GENGISCAN: GENomic profiling of Gastrointestinal Inflammatory-Sensitive CANcers


Funding: FNRS PDR

Duration: 2014-2019

Project Overview: Gastro-intestinal (GI) cancers represent the major cause of cancer-related death worldwide. GI inflammatory diseases such as inflammatory bowel disease (IBD), chronic hepatitis/liver cirrhosis (CH/LC) and chronic pancreatitis (CP) may lead to GI cancers in a significant proportion of patients. Carcinogenesis-related chronic inflammatory disease, that follows the inflammation-dysplasia-cancer (IDC) sequence, results from slow and progressive genetic/genomic alterations specific to inflammation and is different from the carcinogenesis of sporadic cancers, that is more dependent on environmental factors.

Project Objectives:

  1. Study the genetics/genomic somatic alterations that take place over time in GI inflammatory diseases during the initiation, promotion, and transformation into cancer. State-of-the-art next generation sequencing techniques, including whole exome sequencing and gene expression profiling within a new integrative bioinformatics approach (IB)2 (ULB/VUB) will be conducted on all stages of the IDC sequence in patients suffering from IBD, CH/LC, and CP. Subtracting the genetic variation of a non-cancerous genome (germline DNA and somatic DNA from normal tissue) from the somatic DNA of the IDC counterpart may allow us to identify new IDC-specific signaling pathways that drive the IDC sequence.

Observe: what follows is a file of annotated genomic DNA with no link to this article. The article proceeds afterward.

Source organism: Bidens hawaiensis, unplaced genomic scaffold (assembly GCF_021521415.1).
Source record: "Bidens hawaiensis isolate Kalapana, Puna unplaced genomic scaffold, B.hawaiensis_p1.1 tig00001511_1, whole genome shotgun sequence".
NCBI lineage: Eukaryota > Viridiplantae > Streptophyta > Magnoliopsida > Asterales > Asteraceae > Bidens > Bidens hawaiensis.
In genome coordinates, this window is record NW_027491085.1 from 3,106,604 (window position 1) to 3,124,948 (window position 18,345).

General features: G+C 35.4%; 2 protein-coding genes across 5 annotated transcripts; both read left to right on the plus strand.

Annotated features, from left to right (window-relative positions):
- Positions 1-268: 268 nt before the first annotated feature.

2. Development of genomic signatures to better survey patients with inflammatory diseases at risk of cancer and select patients with poor prognoses who may require more aggressive treatment. This project will involve a large clinical database and biobank (collected in the past 10 years, with more than 5000 patients enrolled at the current time).
  3. Development of new pharmaceutical targets for inflammation-driven GI cancers. This project is a unique translational platform in Belgium (ULB, ULG, and VUB) that may lead to the development of new pharmaceutical targets for inflammation-driven GI cancers.